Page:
Incorporation of the PCMs into the building materials proves beneficial as it may aid in the storage of thermal energy. However, it may be mentioned in this regards that the additional of the PCMs into the building material, such as concrete allows the increment of efficiency through providing a higher thermal mass, which aids in the provision of a higher energy efficiency. The process of impregnation is one of the many techniques through which PCMs are incorporated into concrete or other building and construction materials (Fokaides, Kylili and Kalogirou, 2015). Impregnation requires three fundamental steps, namely, the evacuation of water and air from the light-weight aggregates. This is performed with the help of a vacuum pump. Figure 4 illustrates a diagram depicting the process of incorporation of PCMs into concrete. The second step entails the absorption of the porous materials or aggregates into the liquid PCM. Finally, the previously soaked PCM aggregates are mixed with the concrete. The formerly soaked PCM aggregates act as a ‘carrier for the PCM’ (Fokaides, Kylili and Kalogirou, 2015). For instance, taking butyl stearate as a PCM, the aggregates expanded shale aggregate (S), normal clay aggregate (C2) and expanded clay aggregate (C1) had been used for a comparative study of porosity of the materials and as a ‘carrier for the PCM’. It was identified that the porosity of the materials had been found to be 0.081, 0.176 and 0.876 ml/g of the aggregates, S, C2 and C1 respectively. The net outcome of the experiments can be illustrated as the capability of the PCM to occupy about 75% of the porous aggregate (Kalnæs and Jelle, 2015).
Figure 4: Incorporation of PCM into concrete
(Source: Fokaides, Kylili and Kalogirou, 2015)
The primary principle acting behind this technique has been identified as the capillary action. As opposed to the impregnation technique, wherein the liquid PCM is incorporated into the concrete, this technique entails the building materials such as concrete or bricks and more, to be dipped within the PCM. The liquid PCM is absorbed by the construction material through capillary action. Figure 5 illustrates the procedure of heat absorption of the PCM and the state transition.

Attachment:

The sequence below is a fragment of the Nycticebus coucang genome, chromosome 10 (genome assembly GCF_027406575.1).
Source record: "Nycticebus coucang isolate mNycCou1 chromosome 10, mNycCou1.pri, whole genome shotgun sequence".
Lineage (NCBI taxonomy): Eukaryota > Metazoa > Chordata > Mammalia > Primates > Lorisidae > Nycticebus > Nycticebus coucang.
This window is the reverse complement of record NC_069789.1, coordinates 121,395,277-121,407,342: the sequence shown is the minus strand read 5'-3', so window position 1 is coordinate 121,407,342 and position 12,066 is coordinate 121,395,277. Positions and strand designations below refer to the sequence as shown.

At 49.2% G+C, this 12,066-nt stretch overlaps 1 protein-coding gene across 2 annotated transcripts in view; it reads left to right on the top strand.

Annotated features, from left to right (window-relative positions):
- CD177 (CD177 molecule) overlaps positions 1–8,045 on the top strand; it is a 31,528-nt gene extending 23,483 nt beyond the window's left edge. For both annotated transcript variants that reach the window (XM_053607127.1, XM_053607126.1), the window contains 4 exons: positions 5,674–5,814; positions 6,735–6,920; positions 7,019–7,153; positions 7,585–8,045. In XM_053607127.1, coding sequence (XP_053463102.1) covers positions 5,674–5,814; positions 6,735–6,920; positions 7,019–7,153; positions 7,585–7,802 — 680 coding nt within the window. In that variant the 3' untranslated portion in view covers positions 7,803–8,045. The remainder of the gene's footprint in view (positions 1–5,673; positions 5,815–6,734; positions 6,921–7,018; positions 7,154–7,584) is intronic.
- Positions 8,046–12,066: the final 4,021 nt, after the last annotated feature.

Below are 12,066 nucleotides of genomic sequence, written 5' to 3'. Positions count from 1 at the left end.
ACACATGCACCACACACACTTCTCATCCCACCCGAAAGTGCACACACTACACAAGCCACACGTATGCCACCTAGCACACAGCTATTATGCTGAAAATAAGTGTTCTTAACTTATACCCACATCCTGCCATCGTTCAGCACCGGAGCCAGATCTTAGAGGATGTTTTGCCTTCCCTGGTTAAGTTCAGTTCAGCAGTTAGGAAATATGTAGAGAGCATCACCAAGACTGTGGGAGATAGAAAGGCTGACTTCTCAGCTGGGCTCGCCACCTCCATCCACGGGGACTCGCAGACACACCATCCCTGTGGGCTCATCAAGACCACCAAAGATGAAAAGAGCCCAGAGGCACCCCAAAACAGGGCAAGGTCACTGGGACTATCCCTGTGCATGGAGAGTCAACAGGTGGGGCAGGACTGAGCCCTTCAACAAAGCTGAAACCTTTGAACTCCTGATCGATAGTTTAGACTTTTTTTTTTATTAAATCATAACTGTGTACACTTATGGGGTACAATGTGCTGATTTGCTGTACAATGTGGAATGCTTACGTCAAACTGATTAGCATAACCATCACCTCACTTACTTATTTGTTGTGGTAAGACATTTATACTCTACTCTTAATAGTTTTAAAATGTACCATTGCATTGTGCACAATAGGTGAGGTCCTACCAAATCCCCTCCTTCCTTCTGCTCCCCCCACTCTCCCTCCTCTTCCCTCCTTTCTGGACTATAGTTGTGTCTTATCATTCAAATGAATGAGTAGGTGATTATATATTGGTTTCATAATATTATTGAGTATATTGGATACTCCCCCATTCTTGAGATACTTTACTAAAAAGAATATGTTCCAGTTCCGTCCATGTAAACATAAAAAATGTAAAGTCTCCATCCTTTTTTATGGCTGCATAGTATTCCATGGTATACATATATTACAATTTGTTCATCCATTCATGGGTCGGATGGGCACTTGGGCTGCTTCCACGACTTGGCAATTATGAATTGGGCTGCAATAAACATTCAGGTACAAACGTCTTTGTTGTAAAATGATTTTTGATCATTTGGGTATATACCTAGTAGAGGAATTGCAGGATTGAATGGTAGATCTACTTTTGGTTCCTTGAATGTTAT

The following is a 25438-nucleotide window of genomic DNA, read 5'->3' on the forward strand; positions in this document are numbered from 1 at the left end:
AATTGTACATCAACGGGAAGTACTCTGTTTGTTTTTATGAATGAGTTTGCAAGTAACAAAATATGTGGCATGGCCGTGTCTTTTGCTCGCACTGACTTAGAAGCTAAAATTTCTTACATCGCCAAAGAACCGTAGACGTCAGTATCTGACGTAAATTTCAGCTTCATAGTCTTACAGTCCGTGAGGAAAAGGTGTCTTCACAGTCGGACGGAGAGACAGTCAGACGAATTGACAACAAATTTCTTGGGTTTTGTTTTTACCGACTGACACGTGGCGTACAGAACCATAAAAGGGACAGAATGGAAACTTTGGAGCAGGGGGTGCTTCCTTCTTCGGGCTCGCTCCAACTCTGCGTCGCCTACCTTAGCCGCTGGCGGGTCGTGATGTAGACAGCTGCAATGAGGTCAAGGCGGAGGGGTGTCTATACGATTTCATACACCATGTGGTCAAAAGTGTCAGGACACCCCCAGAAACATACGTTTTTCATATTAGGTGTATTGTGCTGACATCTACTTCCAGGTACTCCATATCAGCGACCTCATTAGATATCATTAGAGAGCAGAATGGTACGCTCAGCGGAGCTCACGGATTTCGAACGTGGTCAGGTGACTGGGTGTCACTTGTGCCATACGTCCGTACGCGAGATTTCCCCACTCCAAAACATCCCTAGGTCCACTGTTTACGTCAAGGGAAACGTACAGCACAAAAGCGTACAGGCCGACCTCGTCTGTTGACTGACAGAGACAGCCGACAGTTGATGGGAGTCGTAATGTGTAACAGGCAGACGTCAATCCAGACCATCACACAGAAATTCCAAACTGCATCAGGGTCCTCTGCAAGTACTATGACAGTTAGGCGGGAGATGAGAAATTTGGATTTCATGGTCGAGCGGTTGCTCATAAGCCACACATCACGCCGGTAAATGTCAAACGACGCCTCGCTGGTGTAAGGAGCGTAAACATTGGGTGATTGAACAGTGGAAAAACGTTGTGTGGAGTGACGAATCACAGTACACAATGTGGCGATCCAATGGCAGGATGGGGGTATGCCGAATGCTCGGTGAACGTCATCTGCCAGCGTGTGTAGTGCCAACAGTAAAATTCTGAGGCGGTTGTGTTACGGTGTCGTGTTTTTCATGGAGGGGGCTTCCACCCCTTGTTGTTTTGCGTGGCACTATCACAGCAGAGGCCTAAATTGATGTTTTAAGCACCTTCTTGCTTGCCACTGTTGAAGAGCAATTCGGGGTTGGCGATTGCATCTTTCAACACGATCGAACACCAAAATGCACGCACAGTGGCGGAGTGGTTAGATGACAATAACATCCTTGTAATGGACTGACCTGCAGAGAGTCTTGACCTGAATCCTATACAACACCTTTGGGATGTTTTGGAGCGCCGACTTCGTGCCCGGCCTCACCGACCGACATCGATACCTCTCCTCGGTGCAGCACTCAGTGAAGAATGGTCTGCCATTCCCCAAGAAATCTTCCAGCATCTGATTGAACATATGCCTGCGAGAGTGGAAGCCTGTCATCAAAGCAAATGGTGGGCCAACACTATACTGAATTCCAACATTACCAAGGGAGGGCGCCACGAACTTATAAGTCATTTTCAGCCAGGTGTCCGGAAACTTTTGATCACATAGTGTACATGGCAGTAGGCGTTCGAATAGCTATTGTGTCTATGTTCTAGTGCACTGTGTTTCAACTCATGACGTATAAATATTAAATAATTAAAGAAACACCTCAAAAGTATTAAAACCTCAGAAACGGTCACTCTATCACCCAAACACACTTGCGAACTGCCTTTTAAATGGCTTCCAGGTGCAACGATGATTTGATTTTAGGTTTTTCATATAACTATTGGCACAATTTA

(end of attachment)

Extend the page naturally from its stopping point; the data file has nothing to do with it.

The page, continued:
Figure 5: PCM transition
(Source: Fokaides, Kylili and Kalogirou, 2015)
It may be mentioned in this regards that the effectiveness of this particular technique implemented is primarily dependent on the capacity of absorption of the concrete or other building materials used for the building purposes. Furthermore, it is also to be noted in this context that the incorporation or integration of the PCM into the concrete results in the negative impact on the properties of the concrete. However, this may be corrected through the selection of the appropriate and the most suitable technique of PCM integration. Investigation by scientists have demonstrated that the absorption of porous materials or PCM into concrete take a few hours in general. The investigation further highlighted that the liquid PCM required at temperature of approximately 80°C±5 in order to soak through concrete blocks (Kalnæs and Jelle, 2015). Furthermore, it was identified that autoclaved concrete blocks have increased porosity, therefore, it has resulted in an increased rate of absorption of the liquid PCM.